Snuggled within the warm embrace of marital bliss, biologically altered army Captain Drake Devilin and his supernatural bride Sienna face their biggest challenge to date. Called back for duty in World War II, Drake must leave his amazing life behind and join his troop to fight the Nazis. Although he’s certain his new mission is merely a rouse to obtain his most precious commodity, his wife, Drake leaves, but not before giving Sienna a magical necklace in the hope it will protect her against unknown enemies.
Lured from her prosperous island by a sorcerer who is convinced she was always meant to be his bride. Sienna is challenged to play three magical games to ensure her husband’s safe return. In each game, a limited time is given to Sienna to immerse herself into a new world, situation, and persona; find Drake; and have him acknowledge her by name. And she can’t use her powers to make it happen.
Everything dear to Sienna’s heart is put in jeopardy. Willing to fight for the love of her life and her happiness, Sienna takes on the sorcerer in his own game of cat and mouse.
Can our toughies be soft?
I don’t do the damsel in distress. Even if my leading lady appears that way, she would never be helpless. At the most my leads may have a slip of clarity, a detrimental brain fart, or even a wee bit of a lapse in judgment. However, she will never be a complete idiot and the odds are before the story is done she will have saved the hero more than once.
I’ve written a blog about types of women we as readers run into time from time. The dippy idiot we don’t like her, and as an author I refuse to write her. What I haven’t blogged about is the bad ass chicky who knows she’s too edgy but has a hard time going soft. I’m not sure about these women either. These women are so strong and been through so much, do they really need a man to hold them down? They may meet their hearts desire in some kind of fight or combat, but does he want the ass kicking girl or the pixie flower that needs to be rescued?
I really enjoy paranormal. I used to be more of a horror female, but thanks to Buffy the Vampire Slayer, I’m flexible. What I usually read is the hardened female a little damage, and I must admit I like this girl done the right way. They don’t want love, not looking for love, then all of the sudden bam! A hottie comes out of nowhere.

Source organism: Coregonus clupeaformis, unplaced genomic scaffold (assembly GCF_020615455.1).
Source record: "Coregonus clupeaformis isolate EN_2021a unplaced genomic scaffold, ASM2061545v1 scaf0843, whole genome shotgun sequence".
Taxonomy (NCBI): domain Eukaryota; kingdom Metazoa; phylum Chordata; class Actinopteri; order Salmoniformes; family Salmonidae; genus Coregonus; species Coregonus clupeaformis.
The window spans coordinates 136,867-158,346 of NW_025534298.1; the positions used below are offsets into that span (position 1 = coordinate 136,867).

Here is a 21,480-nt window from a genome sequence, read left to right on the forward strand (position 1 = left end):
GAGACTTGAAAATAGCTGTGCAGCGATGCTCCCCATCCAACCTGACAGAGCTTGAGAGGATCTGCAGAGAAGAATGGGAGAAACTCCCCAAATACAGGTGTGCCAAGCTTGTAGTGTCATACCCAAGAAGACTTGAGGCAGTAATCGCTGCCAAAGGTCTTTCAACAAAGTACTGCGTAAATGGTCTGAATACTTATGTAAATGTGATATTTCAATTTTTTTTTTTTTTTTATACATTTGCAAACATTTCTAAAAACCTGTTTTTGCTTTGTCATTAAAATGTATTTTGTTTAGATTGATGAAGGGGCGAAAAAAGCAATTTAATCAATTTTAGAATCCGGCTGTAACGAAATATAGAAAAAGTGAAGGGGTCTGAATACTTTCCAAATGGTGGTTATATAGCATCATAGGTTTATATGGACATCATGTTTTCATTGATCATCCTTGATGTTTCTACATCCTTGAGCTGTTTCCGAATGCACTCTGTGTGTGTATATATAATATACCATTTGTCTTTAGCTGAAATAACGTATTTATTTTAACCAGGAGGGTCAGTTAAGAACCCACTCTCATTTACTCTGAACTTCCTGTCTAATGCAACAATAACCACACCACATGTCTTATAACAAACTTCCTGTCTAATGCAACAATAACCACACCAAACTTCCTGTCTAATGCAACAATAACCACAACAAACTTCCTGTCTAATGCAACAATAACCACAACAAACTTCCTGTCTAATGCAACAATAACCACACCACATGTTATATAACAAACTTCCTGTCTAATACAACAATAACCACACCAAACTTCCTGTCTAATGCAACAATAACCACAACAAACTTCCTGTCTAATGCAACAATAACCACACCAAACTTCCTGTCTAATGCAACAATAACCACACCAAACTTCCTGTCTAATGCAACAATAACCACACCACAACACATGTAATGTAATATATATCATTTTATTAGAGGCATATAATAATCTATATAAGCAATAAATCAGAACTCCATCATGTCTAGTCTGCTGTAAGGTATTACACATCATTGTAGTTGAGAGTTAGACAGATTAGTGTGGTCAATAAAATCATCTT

The problem: If she falls in love with him, will she lose her edge? Or, and this is the best, can the heroine trust him enough to tell him what she really does late at night?
“Oh, honey, I have a secret and sadly it’s gonna make you wish I was a stripper.”
This is not exactly the Buffy guide to love. Remember, Buffy never wanted to kick vamps demon booty; she wanted to finish high school and be prom queen. This little lady didn’t have to work on the softer, sexier side of her personality; the need to be a normal girl in love was still there, soft as ever.
If a series gets me I have to read it to the end, but lately I’ve been very picky. There’s a popular huntress series that I can’t get into. The lead heroine was hard-headed and kinda of whiny about her plot in life. Her ability to hunt a vampire didn’t move me after a chapter or two, and I wanted something to kill her. To be completely honest, this author (hi, yeah me, Kenya) doesn’t have a solution to these ‘not so vulnerable but I wish I were sweeter’ assassin demon-hunting temptresses. Their back story often makes it impossible for them to trust. Sometimes the author writes a great guy that can break through that tough exterior and sometimes they don’t.
If you’re like me, gushy crap with no sincerity makes your eyes roll. Even fiction romance has to be believable. Maybe that’s why I’m so particular about my paranormal heroine. She can’t be too hard and can’t be too soft, just like that crazy porridge stealing goldie locks, my paranormal leading lady has to be just right to keep me coming back for her antics.
Native of Chicago Illinois, Kenya worked in the Network operation Center for PBS and TLN television stations. Executive producer of her own production company Black R.O.K Productions Kenya produced a pilot for travel series Destination Everywhere, Independent short film Dawn shown at the Chicago Latino film Festival, and wrote and directed the documentary Our Africa. Writing titles available; Jaded, Sweet as Sin, Brazil re-issue, Devil’s Play, and Remember This.